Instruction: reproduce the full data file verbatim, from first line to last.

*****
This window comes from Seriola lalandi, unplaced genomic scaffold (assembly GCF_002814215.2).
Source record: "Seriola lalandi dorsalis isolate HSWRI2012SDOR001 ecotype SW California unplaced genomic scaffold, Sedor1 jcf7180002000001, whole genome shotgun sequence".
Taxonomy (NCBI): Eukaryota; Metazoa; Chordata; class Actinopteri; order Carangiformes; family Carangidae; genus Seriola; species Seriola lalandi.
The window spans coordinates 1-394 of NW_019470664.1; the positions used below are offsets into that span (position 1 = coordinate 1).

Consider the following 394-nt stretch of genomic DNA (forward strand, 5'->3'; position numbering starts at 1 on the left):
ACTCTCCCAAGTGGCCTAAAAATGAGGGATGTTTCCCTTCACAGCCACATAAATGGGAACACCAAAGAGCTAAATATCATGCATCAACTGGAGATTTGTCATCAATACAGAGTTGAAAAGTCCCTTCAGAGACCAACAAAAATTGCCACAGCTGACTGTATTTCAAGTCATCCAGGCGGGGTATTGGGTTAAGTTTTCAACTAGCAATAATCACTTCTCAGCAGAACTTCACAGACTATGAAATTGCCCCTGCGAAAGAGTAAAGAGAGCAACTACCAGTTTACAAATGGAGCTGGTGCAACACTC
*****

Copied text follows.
This window comes from Seriola lalandi, unplaced genomic scaffold (assembly GCF_002814215.2).
Source record: "Seriola lalandi dorsalis isolate HSWRI2012SDOR001 ecotype SW California unplaced genomic scaffold, Sedor1 jcf7180002000001, whole genome shotgun sequence".
Taxonomy (NCBI): Eukaryota; Metazoa; Chordata; class Actinopteri; order Carangiformes; family Carangidae; genus Seriola; species Seriola lalandi.
The window spans coordinates 1-394 of NW_019470664.1; the positions used below are offsets into that span (position 1 = coordinate 1).

Consider the following 394-nt stretch of genomic DNA (forward strand, 5'->3'; position numbering starts at 1 on the left):
ACTCTCCCAAGTGGCCTAAAAATGAGGGATGTTTCCCTTCACAGCCACATAAATGGGAACACCAAAGAGCTAAATATCATGCATCAACTGGAGATTTGTCATCAATACAGAGTTGAAAAGTCCCTTCAGAGACCAACAAAAATTGCCACAGCTGACTGTATTTCAAGTCATCCAGGCGGGGTATTGGGTTAAGTTTTCAACTAGCAATAATCACTTCTCAGCAGAACTTCACAGACTATGAAATTGCCCCTGCGAAAGAGTAAAGAGAGCAACTACCAGTTTACAAATGGAGCTGGTGCAACACTC